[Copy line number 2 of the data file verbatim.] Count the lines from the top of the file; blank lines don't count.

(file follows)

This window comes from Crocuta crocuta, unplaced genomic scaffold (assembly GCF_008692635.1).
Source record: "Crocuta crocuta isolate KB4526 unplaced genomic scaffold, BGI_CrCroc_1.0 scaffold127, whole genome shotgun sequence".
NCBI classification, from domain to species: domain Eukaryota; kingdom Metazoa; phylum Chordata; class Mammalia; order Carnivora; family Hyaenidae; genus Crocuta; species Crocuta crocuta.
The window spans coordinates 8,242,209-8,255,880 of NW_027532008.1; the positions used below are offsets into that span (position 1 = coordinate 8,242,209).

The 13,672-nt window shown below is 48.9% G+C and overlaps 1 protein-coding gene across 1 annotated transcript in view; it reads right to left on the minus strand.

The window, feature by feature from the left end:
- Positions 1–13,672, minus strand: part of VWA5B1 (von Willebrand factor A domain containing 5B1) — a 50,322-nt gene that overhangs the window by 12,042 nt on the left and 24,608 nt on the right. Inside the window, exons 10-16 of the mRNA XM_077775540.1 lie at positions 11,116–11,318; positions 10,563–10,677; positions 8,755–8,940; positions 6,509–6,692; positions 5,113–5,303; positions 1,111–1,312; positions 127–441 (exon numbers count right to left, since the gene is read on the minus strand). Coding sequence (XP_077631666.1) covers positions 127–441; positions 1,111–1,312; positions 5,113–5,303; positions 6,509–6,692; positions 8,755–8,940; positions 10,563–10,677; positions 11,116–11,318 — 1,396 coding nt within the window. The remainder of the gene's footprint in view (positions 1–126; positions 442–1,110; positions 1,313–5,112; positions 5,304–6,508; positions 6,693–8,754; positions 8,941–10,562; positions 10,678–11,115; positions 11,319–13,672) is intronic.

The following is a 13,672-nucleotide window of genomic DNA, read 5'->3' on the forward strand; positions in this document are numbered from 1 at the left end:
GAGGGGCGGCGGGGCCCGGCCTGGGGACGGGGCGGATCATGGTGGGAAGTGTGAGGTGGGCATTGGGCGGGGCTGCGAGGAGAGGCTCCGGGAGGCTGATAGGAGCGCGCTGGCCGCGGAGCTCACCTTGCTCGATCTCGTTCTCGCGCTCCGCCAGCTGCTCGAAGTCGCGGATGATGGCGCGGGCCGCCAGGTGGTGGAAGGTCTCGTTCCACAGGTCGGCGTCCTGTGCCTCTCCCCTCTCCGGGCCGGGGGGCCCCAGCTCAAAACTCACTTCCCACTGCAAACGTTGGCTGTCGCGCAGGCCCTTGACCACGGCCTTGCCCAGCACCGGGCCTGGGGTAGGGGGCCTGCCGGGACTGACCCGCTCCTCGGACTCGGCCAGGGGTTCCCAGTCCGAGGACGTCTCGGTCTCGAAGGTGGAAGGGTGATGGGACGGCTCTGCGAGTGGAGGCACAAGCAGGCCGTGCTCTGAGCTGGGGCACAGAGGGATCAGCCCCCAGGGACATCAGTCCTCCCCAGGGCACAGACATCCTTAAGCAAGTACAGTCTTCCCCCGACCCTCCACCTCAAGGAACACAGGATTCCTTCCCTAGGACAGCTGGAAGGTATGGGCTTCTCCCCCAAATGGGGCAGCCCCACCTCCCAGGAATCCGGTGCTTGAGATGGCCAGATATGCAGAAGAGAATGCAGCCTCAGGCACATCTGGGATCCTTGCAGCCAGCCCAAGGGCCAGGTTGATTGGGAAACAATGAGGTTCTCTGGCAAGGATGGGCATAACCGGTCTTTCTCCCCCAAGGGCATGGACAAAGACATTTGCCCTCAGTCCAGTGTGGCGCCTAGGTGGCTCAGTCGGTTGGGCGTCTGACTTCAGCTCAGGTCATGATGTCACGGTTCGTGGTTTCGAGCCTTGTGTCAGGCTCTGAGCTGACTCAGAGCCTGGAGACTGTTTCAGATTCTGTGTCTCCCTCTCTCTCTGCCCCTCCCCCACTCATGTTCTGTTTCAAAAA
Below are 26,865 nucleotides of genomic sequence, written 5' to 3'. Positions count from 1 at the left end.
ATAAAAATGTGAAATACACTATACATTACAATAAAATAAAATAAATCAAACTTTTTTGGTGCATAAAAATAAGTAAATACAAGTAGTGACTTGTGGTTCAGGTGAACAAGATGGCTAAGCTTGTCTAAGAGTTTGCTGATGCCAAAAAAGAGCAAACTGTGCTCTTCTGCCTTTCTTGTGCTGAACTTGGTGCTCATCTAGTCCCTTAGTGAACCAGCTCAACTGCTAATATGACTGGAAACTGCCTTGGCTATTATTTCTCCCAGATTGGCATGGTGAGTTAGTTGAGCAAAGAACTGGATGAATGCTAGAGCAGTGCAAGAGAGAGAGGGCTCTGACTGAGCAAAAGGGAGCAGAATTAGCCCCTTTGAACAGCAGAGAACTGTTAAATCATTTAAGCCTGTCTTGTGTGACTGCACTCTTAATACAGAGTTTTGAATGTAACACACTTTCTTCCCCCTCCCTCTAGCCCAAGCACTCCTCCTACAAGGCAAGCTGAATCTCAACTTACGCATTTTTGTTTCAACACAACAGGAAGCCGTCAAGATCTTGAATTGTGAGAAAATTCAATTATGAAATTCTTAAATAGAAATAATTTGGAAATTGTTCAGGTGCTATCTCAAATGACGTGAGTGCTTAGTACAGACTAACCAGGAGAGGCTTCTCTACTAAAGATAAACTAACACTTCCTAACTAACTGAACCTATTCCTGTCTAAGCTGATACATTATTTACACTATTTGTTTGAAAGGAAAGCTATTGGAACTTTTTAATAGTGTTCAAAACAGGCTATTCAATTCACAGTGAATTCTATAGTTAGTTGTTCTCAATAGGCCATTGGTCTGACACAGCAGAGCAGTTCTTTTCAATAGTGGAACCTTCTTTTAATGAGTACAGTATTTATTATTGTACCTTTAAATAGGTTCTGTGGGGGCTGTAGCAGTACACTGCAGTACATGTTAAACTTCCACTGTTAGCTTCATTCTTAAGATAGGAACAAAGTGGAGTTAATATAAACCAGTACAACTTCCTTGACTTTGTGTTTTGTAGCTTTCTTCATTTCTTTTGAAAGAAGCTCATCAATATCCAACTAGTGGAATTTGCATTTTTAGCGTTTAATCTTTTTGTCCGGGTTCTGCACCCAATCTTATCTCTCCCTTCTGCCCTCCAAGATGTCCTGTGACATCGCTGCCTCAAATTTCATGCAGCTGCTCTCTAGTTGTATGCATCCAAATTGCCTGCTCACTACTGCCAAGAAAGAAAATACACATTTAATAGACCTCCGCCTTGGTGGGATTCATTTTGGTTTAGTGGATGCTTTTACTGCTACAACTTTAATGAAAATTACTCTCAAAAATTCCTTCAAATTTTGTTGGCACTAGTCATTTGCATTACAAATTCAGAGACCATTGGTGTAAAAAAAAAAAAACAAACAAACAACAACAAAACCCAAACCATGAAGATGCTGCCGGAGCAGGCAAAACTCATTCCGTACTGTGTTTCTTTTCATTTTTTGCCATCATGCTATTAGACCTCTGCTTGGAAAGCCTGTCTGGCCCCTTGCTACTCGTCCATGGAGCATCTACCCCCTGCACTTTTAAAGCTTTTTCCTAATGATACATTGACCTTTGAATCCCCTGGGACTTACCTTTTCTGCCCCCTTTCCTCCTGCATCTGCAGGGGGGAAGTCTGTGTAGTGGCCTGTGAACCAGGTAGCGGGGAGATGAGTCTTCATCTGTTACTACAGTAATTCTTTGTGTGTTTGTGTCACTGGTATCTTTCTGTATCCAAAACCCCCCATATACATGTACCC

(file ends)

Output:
Source record: "Crocuta crocuta isolate KB4526 unplaced genomic scaffold, BGI_CrCroc_1.0 scaffold127, whole genome shotgun sequence".